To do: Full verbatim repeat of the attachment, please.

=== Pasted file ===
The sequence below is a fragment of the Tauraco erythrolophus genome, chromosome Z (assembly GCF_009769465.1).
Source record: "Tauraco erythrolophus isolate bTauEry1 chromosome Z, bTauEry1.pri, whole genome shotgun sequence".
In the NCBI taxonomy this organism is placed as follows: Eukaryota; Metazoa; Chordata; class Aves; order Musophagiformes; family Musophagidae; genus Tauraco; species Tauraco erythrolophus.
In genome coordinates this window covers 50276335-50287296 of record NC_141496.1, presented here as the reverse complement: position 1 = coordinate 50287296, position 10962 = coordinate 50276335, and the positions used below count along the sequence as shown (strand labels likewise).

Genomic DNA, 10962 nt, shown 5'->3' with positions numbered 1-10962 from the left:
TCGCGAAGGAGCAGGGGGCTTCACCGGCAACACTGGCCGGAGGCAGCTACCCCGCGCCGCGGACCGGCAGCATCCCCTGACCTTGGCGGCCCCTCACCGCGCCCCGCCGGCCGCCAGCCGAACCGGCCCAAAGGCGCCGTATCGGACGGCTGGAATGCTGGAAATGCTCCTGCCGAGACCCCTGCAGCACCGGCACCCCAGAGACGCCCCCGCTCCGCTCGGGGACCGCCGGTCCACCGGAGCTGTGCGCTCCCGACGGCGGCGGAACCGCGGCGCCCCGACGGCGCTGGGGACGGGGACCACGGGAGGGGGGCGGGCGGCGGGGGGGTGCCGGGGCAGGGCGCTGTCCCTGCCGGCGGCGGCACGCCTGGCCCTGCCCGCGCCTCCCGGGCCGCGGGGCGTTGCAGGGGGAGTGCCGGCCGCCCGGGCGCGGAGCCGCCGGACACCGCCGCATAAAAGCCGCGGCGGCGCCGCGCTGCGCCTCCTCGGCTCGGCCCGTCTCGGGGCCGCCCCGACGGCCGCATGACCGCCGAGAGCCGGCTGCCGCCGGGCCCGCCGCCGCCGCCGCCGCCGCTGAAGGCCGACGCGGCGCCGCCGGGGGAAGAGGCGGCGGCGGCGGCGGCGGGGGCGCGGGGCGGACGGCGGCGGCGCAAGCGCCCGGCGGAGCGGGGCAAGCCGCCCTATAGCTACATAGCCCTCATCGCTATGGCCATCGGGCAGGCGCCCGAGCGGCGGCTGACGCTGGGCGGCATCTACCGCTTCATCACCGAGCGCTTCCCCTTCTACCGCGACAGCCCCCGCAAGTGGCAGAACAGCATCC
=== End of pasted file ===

The sequence below is a fragment of the Tauraco erythrolophus genome, chromosome Z (assembly GCF_009769465.1).
Source record: "Tauraco erythrolophus isolate bTauEry1 chromosome Z, bTauEry1.pri, whole genome shotgun sequence".
In the NCBI taxonomy this organism is placed as follows: Eukaryota; Metazoa; Chordata; class Aves; order Musophagiformes; family Musophagidae; genus Tauraco; species Tauraco erythrolophus.
In genome coordinates this window covers 50276335-50287296 of record NC_141496.1, presented here as the reverse complement: position 1 = coordinate 50287296, position 10962 = coordinate 50276335, and the positions used below count along the sequence as shown (strand labels likewise).

Genomic DNA, 10962 nt, shown 5'->3' with positions numbered 1-10962 from the left:
TCGCGAAGGAGCAGGGGGCTTCACCGGCAACACTGGCCGGAGGCAGCTACCCCGCGCCGCGGACCGGCAGCATCCCCTGACCTTGGCGGCCCCTCACCGCGCCCCGCCGGCCGCCAGCCGAACCGGCCCAAAGGCGCCGTATCGGACGGCTGGAATGCTGGAAATGCTCCTGCCGAGACCCCTGCAGCACCGGCACCCCAGAGACGCCCCCGCTCCGCTCGGGGACCGCCGGTCCACCGGAGCTGTGCGCTCCCGACGGCGGCGGAACCGCGGCGCCCCGACGGCGCTGGGGACGGGGACCACGGGAGGGGGGCGGGCGGCGGGGGGGTGCCGGGGCAGGGCGCTGTCCCTGCCGGCGGCGGCACGCCTGGCCCTGCCCGCGCCTCCCGGGCCGCGGGGCGTTGCAGGGGGAGTGCCGGCCGCCCGGGCGCGGAGCCGCCGGACACCGCCGCATAAAAGCCGCGGCGGCGCCGCGCTGCGCCTCCTCGGCTCGGCCCGTCTCGGGGCCGCCCCGACGGCCGCATGACCGCCGAGAGCCGGCTGCCGCCGGGCCCGCCGCCGCCGCCGCCGCCGCTGAAGGCCGACGCGGCGCCGCCGGGGGAAGAGGCGGCGGCGGCGGCGGCGGGGGCGCGGGGCGGACGGCGGCGGCGCAAGCGCCCGGCGGAGCGGGGCAAGCCGCCCTATAGCTACATAGCCCTCATCGCTATGGCCATCGGGCAGGCGCCCGAGCGGCGGCTGACGCTGGGCGGCATCTACCGCTTCATCACCGAGCGCTTCCCCTTCTACCGCGACAGCCCCCGCAAGTGGCAGAACAGCATCC